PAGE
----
REVIEW: Esta Coda – “Kindness”

esta coda epThose familiar with A Social State and A Fire with Friends, two of the bands sharing members with Scranton’s Esta Coda, will find a lot of love on this group’s debut EP, “Kindness.” Delivering five tracks of gripping, uplifting alt-rock, “Kindness” forgoes the artiness of A Fire with Friends and the aggressiveness of A Social State in favor of polished pop-hooks and a solid-but-lightweight sound that soars, and invites you to come along for the flight.

The opening title track establishes the status quo without a moment’s hesitation. Melody-driven songcraft animates crisp ‘n’ clean, airy vocals, guitars that charm as well as chug, and authoritative, driving drumbeats. It’s a little bit Jimmy Eat World, a little bit Coldplay.

From the straight-ahead indie-emo of “Skeptic” to the atmospheric push-and-pull of “Henny Penny” to the deceptively sunny acoustic-and-keys combo of “All You Got” to the anthemic dynamism of album-closer “Fireworks” (appropriately band member Dan Rosler’s favorite track, as it’s certainly a standout), there’s not a single track on “Kindness” that isn’t ready for radio play, or for getting an entire arena crowd swaying ‘n’ singing along.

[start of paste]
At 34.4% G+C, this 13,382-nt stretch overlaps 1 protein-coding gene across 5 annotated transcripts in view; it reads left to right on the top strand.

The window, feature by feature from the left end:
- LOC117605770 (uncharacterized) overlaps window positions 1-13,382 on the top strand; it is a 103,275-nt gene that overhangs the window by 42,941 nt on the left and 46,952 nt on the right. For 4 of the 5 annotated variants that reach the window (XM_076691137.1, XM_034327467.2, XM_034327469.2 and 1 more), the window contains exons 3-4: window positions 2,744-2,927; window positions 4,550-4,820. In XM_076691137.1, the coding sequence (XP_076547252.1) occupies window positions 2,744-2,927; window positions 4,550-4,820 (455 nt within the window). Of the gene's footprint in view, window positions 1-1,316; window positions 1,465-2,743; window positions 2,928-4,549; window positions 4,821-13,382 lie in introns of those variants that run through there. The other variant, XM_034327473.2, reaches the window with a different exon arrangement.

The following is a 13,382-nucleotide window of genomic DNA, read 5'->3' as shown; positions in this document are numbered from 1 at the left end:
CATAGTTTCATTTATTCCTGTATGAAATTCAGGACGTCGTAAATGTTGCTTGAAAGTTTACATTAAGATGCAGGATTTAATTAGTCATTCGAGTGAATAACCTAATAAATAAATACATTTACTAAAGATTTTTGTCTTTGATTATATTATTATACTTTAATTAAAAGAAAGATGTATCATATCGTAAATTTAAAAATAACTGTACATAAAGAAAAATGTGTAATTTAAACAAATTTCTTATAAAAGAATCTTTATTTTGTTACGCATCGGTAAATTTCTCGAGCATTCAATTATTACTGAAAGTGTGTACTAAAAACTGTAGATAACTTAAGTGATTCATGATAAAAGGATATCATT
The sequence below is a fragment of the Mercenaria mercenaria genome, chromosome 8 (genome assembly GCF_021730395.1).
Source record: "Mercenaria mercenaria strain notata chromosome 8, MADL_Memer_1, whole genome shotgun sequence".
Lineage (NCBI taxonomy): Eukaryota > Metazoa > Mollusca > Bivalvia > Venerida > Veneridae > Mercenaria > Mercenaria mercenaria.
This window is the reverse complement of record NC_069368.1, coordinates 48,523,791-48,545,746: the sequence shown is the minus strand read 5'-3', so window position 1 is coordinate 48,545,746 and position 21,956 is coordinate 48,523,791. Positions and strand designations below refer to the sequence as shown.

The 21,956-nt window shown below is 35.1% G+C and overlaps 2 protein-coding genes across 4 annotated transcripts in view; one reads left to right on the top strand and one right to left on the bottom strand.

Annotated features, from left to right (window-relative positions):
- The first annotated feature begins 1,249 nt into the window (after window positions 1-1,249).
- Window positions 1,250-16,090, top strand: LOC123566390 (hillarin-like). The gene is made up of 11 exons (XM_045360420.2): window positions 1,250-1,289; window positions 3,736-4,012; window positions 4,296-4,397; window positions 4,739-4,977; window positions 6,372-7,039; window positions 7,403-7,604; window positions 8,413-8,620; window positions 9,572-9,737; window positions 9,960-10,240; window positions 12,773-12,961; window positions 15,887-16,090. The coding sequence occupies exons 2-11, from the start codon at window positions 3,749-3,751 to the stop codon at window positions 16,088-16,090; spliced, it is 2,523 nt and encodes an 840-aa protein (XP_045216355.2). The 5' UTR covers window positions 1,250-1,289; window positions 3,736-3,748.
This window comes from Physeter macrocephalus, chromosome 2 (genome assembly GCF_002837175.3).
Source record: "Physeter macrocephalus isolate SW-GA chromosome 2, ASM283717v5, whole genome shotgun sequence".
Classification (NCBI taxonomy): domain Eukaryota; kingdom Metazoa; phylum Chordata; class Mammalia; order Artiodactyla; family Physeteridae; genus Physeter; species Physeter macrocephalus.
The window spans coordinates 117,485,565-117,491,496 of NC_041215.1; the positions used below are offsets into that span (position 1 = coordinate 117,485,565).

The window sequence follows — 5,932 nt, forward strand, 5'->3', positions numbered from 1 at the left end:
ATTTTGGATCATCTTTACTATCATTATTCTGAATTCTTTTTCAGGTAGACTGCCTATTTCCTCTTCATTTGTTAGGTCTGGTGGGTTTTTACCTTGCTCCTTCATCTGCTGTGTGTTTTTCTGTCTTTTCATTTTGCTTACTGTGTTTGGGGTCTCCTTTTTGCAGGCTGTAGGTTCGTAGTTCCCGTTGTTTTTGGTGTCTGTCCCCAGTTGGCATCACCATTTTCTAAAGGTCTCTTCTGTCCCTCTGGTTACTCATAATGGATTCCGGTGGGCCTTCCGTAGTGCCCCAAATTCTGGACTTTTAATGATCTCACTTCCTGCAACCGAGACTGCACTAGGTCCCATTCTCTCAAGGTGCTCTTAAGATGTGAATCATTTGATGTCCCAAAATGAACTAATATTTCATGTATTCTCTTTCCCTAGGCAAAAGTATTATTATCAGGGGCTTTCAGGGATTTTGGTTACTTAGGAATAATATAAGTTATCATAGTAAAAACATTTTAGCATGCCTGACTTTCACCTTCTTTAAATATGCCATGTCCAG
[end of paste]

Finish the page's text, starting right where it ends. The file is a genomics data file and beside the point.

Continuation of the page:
Interestingly, the bright, refreshing sound is almost in direct contrast with the darker shade of the lyrics here. A few selections:

From the title track, …

“This unity is bullshit / It only applies when you’re the one who benefits / I’m at war with my decisions / And worsening.”

From “Skeptic,” …

“I’m tired of feeding your addiction / This one’s mine / And I picture you standing in the kitchen / Blade to skin.”

From “All You Got,” …

“She’s running too fast / In the right place at the wrong time / I’m afraid this won’t last / I know we both have made an effort once or twice / If I could speak from my mind / I would be telling her why but scared to hear her reply.”

Far from being just a juxtaposition of gloomy thoughts with glittery packaging, though, the at-first apparent contradiction between theme and style in Esta Coda’s music ultimately reveals itself a mature, multidimensional treatment of the subject matters. It treats these ideas in a non-idealized (whether that be the optimist or pessimist ideal) fashion, as real-world emotional concerns with strongly felt emotional effects.

Though the lyrical narratives never truly resolve themselves, they don’t simply stew in the shadows either. Instead, by song’s end, they showcase a noticeable tonal shift that indicates the negativities of life and love are unavoidable realities, but that our narrator nevertheless, for better or worse, doesn’t stop trying, doesn’t stop hoping for something better.

“I read the prophets on the city wall / And hear more poets crammed inside our fire halls,” proclaim the final words of the album‘s title track, rich with imagery culled from Esta Coda’s local, NEPA roots. “So keep your ears on the radio / ‘Cause you never know.”

Choice cuts: “Henny Penny,” “All You Got,” “Fireworks”

INTERVIEW: Dan Rosler of Esta Coda

Hey, do you guys know Dan Rosler?

Don’t lie. Of course, you do.